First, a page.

of the more than $750,000 that Chambliss’ PAC spent during the 2008 cycle — about $200,000 — went to help GOP candidates. The rest went for golf, including payments to resorts and transportation — a private jet on one occasion and limos on another.

Senate Majority Leader Harry Reid of Nevada used his leadership PAC to entertain at Las Vegas casinos, including $32,985 at the Bellagio and $24,284 at Caesars. Sen. Charles Schumer of New York paid $32,760 to the New York Yankees and $14,490 to the New York Giants.

former Sen. Gordon Smith of Oregon, who was defeated last fall for re-election, spent $91,004 at the Bandon Dunes Golf Resort. Former Rep. Thomas Reynolds [13] of New York spent $66,378 at Pebble Beach.

Rep. Charles Rangel, D-N.Y., used $64,500 from his PAC to commission a portrait of himself.

In March, the FEC’s six commissioners, three Democrats and three Republicans, sent Congress a list of legislative recommendations, including one to prohibit personal use of leadership PAC funds. Their letter went to House Speaker Nancy Pelosi and Vice President Joe Biden, in his capacity as president of the Senate. It also was sent to members of the House and Senate committees that oversee the FEC.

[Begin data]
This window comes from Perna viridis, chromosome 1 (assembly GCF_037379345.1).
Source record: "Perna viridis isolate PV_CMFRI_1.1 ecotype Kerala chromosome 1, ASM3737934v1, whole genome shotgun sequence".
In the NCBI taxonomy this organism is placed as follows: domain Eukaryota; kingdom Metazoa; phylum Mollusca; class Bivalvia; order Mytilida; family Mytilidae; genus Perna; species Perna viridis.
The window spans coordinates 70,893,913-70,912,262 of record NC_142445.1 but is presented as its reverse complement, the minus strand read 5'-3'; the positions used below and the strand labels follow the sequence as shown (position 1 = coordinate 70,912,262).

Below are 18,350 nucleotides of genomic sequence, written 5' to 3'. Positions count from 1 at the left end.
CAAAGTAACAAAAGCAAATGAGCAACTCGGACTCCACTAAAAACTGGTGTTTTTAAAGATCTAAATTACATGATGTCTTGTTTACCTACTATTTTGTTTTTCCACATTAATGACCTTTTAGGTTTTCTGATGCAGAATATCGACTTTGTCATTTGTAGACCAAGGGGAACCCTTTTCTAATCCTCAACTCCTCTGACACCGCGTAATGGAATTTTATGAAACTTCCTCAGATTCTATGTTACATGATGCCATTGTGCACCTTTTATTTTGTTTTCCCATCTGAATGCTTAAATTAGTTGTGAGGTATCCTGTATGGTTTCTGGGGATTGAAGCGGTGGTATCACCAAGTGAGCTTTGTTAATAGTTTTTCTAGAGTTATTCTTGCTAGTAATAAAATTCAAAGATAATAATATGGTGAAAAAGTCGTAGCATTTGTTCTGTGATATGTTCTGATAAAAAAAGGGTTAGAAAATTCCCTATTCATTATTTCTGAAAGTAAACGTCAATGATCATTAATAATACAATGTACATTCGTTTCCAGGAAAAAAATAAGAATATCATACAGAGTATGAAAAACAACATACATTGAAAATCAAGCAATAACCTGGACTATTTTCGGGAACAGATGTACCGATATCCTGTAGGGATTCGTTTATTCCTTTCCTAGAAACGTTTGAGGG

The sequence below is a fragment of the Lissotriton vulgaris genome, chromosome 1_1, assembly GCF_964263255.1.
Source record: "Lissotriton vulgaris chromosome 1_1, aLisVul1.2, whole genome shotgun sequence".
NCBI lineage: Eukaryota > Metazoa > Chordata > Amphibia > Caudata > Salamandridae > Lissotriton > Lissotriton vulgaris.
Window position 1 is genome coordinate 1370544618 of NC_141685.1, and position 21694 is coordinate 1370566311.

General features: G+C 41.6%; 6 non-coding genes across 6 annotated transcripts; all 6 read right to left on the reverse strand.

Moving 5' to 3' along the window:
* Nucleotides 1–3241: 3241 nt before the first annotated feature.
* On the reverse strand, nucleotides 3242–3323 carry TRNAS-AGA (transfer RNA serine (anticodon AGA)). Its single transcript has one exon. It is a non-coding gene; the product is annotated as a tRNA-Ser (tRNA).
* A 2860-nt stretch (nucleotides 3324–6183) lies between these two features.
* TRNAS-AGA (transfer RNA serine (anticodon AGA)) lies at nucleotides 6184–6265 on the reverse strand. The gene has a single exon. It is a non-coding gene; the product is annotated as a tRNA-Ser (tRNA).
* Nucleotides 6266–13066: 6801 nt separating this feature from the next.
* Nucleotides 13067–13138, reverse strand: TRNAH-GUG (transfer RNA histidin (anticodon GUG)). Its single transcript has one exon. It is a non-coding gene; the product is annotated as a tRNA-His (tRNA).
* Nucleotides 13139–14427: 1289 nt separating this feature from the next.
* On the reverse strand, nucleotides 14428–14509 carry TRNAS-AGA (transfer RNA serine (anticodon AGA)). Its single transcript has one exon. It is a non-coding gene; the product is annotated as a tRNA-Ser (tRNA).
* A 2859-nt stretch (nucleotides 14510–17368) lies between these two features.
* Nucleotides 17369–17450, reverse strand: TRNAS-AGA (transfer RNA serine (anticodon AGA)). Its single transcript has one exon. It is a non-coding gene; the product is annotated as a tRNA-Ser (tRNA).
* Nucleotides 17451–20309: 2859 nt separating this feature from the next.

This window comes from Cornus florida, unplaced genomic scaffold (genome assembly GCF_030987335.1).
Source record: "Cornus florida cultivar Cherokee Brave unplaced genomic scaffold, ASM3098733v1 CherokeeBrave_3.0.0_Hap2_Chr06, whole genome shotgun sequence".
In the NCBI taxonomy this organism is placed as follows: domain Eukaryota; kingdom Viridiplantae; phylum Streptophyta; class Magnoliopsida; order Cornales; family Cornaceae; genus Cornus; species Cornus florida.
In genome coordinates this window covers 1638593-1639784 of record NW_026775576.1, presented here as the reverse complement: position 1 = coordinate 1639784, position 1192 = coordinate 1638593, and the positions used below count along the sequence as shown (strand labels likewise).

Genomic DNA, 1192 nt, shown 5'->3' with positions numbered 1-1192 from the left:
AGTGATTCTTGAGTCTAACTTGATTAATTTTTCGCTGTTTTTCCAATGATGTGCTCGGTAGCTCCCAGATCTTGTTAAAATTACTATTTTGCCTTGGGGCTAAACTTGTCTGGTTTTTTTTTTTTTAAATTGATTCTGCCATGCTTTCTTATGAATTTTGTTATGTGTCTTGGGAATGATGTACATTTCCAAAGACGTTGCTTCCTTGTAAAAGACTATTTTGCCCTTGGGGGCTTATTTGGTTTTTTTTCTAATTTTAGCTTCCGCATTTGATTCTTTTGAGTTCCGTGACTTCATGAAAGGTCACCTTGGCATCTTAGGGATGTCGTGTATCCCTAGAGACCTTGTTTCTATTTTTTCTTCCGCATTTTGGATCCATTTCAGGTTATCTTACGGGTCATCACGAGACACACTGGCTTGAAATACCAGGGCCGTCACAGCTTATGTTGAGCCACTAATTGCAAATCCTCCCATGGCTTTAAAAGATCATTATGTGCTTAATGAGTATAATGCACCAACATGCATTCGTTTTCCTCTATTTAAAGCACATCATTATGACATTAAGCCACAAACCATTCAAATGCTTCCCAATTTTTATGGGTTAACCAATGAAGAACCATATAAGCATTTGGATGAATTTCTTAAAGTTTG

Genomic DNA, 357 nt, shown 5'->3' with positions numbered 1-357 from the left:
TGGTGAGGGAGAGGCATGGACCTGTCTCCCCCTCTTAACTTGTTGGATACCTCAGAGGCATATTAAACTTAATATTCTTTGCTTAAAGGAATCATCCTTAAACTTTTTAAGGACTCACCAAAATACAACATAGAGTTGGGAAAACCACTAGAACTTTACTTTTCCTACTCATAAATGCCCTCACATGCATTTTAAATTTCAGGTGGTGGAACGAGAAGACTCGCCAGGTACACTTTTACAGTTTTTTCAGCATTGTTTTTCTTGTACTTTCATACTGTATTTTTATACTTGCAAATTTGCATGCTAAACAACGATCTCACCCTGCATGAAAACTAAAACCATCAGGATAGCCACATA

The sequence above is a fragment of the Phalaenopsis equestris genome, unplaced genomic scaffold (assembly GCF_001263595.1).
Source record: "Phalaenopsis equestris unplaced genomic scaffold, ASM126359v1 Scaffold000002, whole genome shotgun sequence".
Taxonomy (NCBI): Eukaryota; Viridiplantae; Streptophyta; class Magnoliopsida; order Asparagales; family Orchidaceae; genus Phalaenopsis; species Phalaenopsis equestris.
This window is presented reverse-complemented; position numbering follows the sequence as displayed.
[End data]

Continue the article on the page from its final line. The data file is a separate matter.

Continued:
So far, the FEC has gotten no response. ProPublica left messages at the offices of the speaker, majority leader and chairmen of the two committees seeking comment, but got no replies.

“I am not hearing anything being done on the legislative front on leadership PACs,” said Craig Holman, the legislative representative of the consumer advocacy group Public Citizen.”

Heidi

February 7th, 2010
1:13 pm

I agree mostly with this law on principle, but I see a conflict. I believe (correct me if I’m wrong) that corporations with stockholders are mandated by law to only act in the interest of those stockholders (aka profit making). So a corporation would be forbidden under this law to do anything that may be unpopular with the public (aka their customer). So even though It’s morally and ethically right, it may be illegal for a corporation to fund an add supporting, for example: gay marriage, ending the war on drugs, ending the war in Afghanistan. Pretend we’re back in slavery days, and a corporation would be acting illegally if they supported ending slavery. I don’t think any of this is an excuse to bring back the insane laws in mccain feingold. If corporations are individuals with free speech, then they should be able to act in a way that may not benefit it’s bottom line.